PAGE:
Carlos Manuel Álvarez is a Cuban author and journalist.
In Cuba, these frequent outrages used to happen without too much of a scandal; the repressive machinery of the state was capable of disguising its constant episodes of injustice quite effectively. But that cloak, after years of resistance from various political opposition groups, seems to have been finally torn off, never to be mended again. Solís is part of the San Isidro Movement (SIM), and its members launched an impressive campaign of solidarity for his release, which they have already reinvented several times in little more than a week.
The SIM is an organization based in Old Havana, coordinated by the artist Luis Manuel Otero Alcántara — who has also been detained and harassed by the authorities over his performances and protests — and whose ecumenical vocation and amphibious character make the group difficult to classify. It brings together ghetto rappers, design professors, dissident poets, art specialists, scientists and regular citizens. The Cuban forces of law and order are at a particular disadvantage to understand what the group is about — and that is why they act more and more unhinged, visibly exhausted.
After the arrest of Solís, whose whereabouts were unknown, members of the SIM gathered in front of the police station and demanded answers. That day, the police locked them all up, put them in different cells around the city and, close to midnight, released them. This happened a couple of times more, but each time more members were willing to join in. Because there was no response from the police beyond the routine arrests, Otero slept on a bench outside the station and said he would not leave until he heard from Solís. Other colleagues, like Anamely Ramos, did the same.
Now the SIM has become a red-hot spot on the anemic map of Cuban civic temperature. Many curious people in the neighborhood, as if they were stunned by the spectacle of a crackling fire, look at them from afar, because they could get burned, but they cannot stop looking.
Both the danger that the members represent and the seduction they inspire can be explained by the fact that they are perhaps the only Cubans on the island today who are living in a democracy, exotic animals that no one has seen alive in the country in 60 years. SIM’s dizzying strategies make it an almost untraceable collective even for the media that pretends to cover the group’s actions in detail. One has the feeling that the media always arrives a bit late to the events that are brewing there, as if, instead of facts, we were talking about flashes, the wake of things that have already happened. In less than a blink, the movement is elsewhere.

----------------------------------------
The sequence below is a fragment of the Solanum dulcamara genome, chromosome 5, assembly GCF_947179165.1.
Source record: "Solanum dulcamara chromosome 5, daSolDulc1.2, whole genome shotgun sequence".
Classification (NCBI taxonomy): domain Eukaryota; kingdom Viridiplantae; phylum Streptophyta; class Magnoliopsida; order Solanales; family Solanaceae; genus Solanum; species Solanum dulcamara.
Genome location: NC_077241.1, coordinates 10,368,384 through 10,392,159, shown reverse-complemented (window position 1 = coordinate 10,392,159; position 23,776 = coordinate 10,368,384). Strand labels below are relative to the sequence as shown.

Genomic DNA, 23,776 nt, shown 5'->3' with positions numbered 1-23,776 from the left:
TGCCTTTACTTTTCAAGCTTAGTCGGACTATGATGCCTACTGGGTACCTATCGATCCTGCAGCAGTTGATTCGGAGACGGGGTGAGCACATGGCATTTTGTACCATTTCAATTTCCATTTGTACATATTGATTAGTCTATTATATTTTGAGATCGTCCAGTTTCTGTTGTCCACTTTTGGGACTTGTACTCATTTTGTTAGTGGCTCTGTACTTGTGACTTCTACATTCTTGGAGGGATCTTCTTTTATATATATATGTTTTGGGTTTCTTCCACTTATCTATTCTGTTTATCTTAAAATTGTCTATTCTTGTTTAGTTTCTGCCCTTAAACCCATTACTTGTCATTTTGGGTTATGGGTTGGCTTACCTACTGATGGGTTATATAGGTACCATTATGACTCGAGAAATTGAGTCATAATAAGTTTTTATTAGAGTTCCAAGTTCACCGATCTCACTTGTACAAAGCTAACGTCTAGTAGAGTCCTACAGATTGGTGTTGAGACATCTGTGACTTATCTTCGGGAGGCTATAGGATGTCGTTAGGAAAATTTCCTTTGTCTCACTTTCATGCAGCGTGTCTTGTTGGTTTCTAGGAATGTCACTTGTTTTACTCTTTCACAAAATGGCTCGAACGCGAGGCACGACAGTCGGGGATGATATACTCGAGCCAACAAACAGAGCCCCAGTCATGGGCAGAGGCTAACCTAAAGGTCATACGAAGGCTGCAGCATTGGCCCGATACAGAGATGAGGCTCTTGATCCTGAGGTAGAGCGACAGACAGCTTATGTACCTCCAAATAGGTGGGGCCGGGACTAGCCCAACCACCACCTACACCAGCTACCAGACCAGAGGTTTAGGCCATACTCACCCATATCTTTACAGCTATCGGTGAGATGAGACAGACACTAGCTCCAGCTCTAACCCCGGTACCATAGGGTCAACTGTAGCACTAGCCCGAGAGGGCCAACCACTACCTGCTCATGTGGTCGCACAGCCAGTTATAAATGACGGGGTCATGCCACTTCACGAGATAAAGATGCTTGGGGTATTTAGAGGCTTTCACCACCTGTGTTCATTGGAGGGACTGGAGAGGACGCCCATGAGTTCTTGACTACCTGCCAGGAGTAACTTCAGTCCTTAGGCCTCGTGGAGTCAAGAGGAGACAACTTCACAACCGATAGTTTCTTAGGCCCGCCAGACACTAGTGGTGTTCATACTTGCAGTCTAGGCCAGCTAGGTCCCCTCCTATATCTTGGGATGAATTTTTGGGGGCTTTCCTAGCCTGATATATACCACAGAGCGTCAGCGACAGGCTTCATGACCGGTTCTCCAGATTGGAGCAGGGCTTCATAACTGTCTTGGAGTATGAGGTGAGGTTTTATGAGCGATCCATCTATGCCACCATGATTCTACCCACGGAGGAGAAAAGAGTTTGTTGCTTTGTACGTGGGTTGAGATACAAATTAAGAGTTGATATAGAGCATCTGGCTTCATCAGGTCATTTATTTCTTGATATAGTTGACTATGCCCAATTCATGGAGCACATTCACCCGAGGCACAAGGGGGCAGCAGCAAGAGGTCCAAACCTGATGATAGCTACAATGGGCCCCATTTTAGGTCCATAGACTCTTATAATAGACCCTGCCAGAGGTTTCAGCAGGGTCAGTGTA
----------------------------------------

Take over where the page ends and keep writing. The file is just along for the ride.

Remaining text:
But what does it mean to live in a democracy? Probably to live as a shut-in, because the street in Cuba is a prison. On Nov. 16, on the 501st anniversary of Havana, the poet Katherine Bisquet helped the SIM organize an event called “Poetic Whisper,” a sort of collective peaceful pilgrimage that would stop to read poetry at different strategic points such as Solís’s house, the corner where he was arrested and heritage sites such as the Alameda de Paula or the Convent of Santa Clara, a place that embodies the tradition of Cuban civic protest.
It was a way to trace the real circuits of the city, the free reconfiguration of the political territories. By rewriting the route of repression with its poetry reading, the SIM did not seek to erase or forget some arbitrary demarcations, but rather to accentuate through a peaceful gesture the weight of that culture of abuse in the national memory. Resistance graffiti doesn’t paint anything that is not already there; it only makes visible the ghostly aura of totalitarianism.
Just when the “Poetic Whisper” was about to take place, the Popular Provincial Court of Havana denied Otero’s request for habeas corpus on behalf of Solís and acknowledged that the inmate was in the Valle Grande prison.
In response, the group’s poetic action became a sit-in at the SIM headquarters, until a neighbor to whom the group had given money to buy food was intercepted by State Security, which surrounded the house and confiscated her goods. That brought about a major escalation of resistance, whose end is impossible to know, but whose horrific limit, if there were no dialogue, seems to be none other than the immolation pit. Now seven members of the group are staging a hunger strike.
Their demands are no longer limited to the release of Solís, but go directly against the widespread state of poverty and sustained lack of civil liberties in the island. The San Isidro protesters seem ready to found their own country, seemingly inspired by the lines of the Sui Generis song, also written against another military regime: Si ellos son la patria / yo soy extranjero. (If they are the fatherland / I am a foreigner.)
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